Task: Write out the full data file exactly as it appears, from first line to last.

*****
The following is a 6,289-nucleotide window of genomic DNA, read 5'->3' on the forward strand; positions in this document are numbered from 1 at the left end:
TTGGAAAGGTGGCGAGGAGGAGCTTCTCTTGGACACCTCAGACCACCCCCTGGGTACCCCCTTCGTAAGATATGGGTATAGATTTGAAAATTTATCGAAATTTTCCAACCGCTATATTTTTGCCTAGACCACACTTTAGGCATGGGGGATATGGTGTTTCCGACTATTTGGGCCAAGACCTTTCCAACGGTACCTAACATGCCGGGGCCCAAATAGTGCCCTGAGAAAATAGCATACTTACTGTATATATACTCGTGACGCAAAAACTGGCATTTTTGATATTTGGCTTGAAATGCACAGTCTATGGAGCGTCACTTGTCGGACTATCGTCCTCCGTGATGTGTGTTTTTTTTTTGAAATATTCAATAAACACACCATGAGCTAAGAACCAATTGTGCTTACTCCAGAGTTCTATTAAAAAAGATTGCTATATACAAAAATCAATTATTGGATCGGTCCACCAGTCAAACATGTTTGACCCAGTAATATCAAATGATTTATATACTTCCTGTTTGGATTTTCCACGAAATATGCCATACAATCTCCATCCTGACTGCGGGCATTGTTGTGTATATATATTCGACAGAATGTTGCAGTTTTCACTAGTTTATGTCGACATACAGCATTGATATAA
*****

The following is a 6,289-nucleotide window of genomic DNA, read 5'->3' on the forward strand; positions in this document are numbered from 1 at the left end:
TTGGAAAGGTGGCGAGGAGGAGCTTCTCTTGGACACCTCAGACCACCCCCTGGGTACCCCCTTCGTAAGATATGGGTATAGATTTGAAAATTTATCGAAATTTTCCAACCGCTATATTTTTGCCTAGACCACACTTTAGGCATGGGGGATATGGTGTTTCCGACTATTTGGGCCAAGACCTTTCCAACGGTACCTAACATGCCGGGGCCCAAATAGTGCCCTGAGAAAATAGCATACTTACTGTATATATACTCGTGACGCAAAAACTGGCATTTTTGATATTTGGCTTGAAATGCACAGTCTATGGAGCGTCACTTGTCGGACTATCGTCCTCCGTGATGTGTGTTTTTTTTTTGAAATATTCAATAAACACACCATGAGCTAAGAACCAATTGTGCTTACTCCAGAGTTCTATTAAAAAAGATTGCTATATACAAAAATCAATTATTGGATCGGTCCACCAGTCAAACATGTTTGACCCAGTAATATCAAATGATTTATATACTTCCTGTTTGGATTTTCCACGAAATATGCCATACAATCTCCATCCTGACTGCGGGCATTGTTGTGTATATATATTCGACAGAATGTTGCAGTTTTCACTAGTTTATGTCGACATACAGCATTGATATAA